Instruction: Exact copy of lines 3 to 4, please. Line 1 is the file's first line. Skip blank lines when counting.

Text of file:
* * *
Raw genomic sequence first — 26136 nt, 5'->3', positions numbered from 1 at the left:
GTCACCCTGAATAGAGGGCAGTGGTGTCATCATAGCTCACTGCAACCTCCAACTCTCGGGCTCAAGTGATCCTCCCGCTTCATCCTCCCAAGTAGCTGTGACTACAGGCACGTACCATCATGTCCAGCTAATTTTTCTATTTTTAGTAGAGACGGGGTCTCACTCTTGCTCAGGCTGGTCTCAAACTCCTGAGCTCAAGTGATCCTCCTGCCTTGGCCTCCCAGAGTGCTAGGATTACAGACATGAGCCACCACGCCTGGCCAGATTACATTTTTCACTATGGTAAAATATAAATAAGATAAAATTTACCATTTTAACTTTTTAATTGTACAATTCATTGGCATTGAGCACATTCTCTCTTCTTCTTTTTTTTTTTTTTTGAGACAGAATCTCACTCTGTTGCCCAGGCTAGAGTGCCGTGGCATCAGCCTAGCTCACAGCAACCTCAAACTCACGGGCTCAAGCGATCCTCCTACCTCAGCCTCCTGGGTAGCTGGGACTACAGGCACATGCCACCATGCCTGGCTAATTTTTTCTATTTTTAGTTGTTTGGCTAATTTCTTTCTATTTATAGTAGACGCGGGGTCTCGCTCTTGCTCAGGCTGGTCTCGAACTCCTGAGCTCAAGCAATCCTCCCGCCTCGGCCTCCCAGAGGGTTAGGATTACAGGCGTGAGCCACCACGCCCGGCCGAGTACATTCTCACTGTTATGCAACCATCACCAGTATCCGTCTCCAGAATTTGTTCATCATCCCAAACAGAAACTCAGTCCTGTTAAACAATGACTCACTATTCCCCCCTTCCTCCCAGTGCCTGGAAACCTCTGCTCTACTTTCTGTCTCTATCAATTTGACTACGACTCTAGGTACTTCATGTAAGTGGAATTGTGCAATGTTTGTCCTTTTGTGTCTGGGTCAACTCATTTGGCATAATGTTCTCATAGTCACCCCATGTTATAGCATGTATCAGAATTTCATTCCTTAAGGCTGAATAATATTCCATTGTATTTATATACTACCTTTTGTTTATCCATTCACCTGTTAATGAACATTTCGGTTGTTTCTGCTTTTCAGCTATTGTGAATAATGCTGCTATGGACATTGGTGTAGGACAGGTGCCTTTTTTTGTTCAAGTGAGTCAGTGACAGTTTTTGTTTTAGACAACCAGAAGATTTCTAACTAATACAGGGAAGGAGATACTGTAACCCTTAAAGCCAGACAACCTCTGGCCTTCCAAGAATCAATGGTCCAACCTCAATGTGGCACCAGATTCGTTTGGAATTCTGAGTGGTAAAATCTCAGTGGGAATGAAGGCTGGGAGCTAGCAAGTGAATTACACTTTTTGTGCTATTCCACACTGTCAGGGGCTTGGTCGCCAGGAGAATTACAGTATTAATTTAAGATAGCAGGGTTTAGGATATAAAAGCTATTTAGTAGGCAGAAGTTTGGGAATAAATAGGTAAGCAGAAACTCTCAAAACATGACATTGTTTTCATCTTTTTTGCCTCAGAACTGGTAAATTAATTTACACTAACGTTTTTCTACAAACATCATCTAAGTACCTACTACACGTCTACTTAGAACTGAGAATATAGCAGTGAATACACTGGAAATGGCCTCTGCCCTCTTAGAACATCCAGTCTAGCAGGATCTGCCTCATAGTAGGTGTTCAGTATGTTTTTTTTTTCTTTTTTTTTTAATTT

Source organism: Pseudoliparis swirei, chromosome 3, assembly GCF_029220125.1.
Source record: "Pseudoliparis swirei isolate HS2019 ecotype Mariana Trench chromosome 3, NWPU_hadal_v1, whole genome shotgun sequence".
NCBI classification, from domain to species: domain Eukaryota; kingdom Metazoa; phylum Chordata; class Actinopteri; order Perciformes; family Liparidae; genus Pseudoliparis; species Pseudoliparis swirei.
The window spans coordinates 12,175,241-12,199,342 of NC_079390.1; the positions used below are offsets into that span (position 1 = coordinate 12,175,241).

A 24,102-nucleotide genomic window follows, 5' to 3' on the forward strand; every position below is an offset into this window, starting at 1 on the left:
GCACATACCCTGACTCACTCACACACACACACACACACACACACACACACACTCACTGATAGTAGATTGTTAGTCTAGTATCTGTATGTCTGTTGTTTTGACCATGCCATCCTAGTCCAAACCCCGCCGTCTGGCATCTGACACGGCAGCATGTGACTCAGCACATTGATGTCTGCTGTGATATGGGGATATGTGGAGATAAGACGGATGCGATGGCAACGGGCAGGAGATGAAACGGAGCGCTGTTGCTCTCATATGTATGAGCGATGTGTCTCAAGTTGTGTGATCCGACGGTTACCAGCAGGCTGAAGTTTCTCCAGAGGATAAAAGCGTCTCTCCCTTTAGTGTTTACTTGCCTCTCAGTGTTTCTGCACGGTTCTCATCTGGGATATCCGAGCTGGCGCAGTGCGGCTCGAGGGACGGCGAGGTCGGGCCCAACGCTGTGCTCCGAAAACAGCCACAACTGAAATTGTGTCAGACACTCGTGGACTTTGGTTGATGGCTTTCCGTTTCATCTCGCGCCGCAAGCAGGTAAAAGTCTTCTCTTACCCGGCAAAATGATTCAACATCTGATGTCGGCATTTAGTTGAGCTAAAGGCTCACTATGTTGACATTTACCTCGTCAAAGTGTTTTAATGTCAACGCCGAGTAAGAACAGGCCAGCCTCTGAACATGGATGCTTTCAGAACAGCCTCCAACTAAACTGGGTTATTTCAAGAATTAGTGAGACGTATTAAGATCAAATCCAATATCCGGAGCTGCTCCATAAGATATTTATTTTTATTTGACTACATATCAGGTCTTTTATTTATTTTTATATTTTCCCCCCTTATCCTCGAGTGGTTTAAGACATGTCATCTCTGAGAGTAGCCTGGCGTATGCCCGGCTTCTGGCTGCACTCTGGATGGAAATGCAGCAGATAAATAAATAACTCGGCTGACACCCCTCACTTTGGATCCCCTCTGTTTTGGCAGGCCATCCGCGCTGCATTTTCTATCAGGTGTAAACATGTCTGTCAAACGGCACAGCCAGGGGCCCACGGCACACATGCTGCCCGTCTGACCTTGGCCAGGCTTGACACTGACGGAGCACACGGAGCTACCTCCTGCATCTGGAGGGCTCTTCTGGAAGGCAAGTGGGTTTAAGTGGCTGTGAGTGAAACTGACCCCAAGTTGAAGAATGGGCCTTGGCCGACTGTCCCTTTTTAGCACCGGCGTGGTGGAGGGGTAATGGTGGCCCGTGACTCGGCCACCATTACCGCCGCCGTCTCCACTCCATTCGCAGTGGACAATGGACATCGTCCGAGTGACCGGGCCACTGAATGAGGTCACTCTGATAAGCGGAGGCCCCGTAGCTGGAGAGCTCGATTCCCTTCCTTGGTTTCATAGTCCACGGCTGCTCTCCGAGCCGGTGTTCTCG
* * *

Source organism: Pseudoliparis swirei, chromosome 3, assembly GCF_029220125.1.
Source record: "Pseudoliparis swirei isolate HS2019 ecotype Mariana Trench chromosome 3, NWPU_hadal_v1, whole genome shotgun sequence".